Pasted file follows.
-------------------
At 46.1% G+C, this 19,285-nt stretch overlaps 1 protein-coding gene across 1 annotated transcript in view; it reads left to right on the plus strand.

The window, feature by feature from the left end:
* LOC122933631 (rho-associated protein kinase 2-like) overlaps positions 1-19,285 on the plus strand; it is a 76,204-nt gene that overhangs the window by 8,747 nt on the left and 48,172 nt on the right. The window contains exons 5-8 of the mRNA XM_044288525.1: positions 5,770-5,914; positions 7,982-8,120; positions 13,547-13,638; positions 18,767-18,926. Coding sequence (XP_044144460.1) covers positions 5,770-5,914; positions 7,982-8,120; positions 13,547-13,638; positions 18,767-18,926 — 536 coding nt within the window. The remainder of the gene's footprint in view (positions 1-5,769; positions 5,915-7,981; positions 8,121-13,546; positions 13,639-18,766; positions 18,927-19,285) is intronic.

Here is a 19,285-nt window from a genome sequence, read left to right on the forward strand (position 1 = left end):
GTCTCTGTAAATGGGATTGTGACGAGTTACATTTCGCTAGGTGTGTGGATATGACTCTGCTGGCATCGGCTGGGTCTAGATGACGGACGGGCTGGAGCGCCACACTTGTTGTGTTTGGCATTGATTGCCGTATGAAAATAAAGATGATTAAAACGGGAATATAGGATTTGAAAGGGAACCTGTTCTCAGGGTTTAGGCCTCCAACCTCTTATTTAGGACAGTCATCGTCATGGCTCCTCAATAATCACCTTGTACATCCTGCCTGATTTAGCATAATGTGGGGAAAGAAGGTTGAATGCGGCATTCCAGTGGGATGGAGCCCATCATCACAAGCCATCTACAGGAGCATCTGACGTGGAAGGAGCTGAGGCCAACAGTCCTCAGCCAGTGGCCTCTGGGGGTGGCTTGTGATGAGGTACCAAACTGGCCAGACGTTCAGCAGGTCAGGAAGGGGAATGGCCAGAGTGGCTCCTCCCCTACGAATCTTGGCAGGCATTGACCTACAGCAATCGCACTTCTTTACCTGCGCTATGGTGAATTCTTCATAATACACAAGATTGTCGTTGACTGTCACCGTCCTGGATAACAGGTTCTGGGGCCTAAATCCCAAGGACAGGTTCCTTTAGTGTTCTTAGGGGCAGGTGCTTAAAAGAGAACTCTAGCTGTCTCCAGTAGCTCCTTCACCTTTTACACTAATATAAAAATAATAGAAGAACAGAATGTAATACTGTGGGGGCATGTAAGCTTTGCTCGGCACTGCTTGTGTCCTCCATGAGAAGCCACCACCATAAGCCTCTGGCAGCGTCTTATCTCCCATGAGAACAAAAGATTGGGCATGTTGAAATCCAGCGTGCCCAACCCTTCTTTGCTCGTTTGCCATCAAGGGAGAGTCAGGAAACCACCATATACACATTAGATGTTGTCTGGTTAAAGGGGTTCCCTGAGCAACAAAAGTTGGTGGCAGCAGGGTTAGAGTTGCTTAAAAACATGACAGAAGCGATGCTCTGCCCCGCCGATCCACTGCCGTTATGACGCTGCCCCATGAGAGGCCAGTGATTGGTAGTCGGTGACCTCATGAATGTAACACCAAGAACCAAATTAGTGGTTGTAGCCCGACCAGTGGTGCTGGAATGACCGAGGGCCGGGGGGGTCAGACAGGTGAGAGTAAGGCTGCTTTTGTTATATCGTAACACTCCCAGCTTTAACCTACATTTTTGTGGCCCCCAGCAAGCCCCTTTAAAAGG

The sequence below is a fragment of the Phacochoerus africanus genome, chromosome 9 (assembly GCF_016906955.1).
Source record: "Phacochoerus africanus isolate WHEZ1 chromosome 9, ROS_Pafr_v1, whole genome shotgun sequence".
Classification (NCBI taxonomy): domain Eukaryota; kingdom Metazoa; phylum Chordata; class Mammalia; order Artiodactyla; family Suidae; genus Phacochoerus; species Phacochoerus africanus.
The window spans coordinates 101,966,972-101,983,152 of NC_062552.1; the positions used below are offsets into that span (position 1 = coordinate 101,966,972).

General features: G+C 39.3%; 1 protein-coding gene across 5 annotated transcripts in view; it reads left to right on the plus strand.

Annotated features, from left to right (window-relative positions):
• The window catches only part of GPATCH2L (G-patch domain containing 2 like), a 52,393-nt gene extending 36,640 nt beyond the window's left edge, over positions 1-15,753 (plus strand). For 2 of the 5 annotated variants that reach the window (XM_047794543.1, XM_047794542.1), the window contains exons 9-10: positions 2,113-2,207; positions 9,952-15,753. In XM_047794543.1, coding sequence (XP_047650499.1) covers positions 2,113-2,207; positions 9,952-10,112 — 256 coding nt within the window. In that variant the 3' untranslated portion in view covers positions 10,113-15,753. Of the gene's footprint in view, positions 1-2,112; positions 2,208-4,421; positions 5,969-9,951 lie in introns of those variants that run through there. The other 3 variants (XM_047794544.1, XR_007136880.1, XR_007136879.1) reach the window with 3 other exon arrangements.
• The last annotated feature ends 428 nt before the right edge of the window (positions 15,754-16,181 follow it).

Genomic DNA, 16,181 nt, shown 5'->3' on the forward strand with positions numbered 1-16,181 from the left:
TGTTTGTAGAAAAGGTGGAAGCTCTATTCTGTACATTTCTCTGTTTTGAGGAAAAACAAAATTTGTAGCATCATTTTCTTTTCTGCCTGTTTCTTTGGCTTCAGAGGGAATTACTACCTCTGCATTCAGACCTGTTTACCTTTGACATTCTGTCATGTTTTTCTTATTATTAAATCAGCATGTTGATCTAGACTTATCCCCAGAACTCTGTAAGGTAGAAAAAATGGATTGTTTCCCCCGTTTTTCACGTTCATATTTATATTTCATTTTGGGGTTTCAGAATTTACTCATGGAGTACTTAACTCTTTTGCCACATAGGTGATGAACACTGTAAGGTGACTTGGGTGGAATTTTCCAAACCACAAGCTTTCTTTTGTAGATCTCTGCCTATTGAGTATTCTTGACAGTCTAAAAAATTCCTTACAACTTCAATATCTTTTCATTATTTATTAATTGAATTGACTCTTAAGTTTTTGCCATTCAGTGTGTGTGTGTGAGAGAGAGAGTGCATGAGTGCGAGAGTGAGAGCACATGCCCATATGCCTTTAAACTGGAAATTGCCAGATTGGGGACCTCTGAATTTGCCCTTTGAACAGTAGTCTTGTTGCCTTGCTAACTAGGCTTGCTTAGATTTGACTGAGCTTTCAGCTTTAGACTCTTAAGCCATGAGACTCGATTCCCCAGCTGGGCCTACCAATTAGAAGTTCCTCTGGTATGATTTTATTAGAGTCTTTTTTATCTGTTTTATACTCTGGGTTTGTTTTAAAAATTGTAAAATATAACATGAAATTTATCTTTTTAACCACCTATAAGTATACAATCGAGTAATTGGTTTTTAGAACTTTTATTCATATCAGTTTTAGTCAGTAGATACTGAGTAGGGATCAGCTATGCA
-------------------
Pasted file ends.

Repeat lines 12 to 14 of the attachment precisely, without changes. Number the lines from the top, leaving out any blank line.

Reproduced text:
• The window catches only part of GPATCH2L (G-patch domain containing 2 like), a 52,393-nt gene extending 36,640 nt beyond the window's left edge, over positions 1-15,753 (plus strand). For 2 of the 5 annotated variants that reach the window (XM_047794543.1, XM_047794542.1), the window contains exons 9-10: positions 2,113-2,207; positions 9,952-15,753. In XM_047794543.1, coding sequence (XP_047650499.1) covers positions 2,113-2,207; positions 9,952-10,112 — 256 coding nt within the window. In that variant the 3' untranslated portion in view covers positions 10,113-15,753. Of the gene's footprint in view, positions 1-2,112; positions 2,208-4,421; positions 5,969-9,951 lie in introns of those variants that run through there. The other 3 variants (XM_047794544.1, XR_007136880.1, XR_007136879.1) reach the window with 3 other exon arrangements.
• The last annotated feature ends 428 nt before the right edge of the window (positions 15,754-16,181 follow it).

Genomic DNA, 16,181 nt, shown 5'->3' on the forward strand with positions numbered 1-16,181 from the left: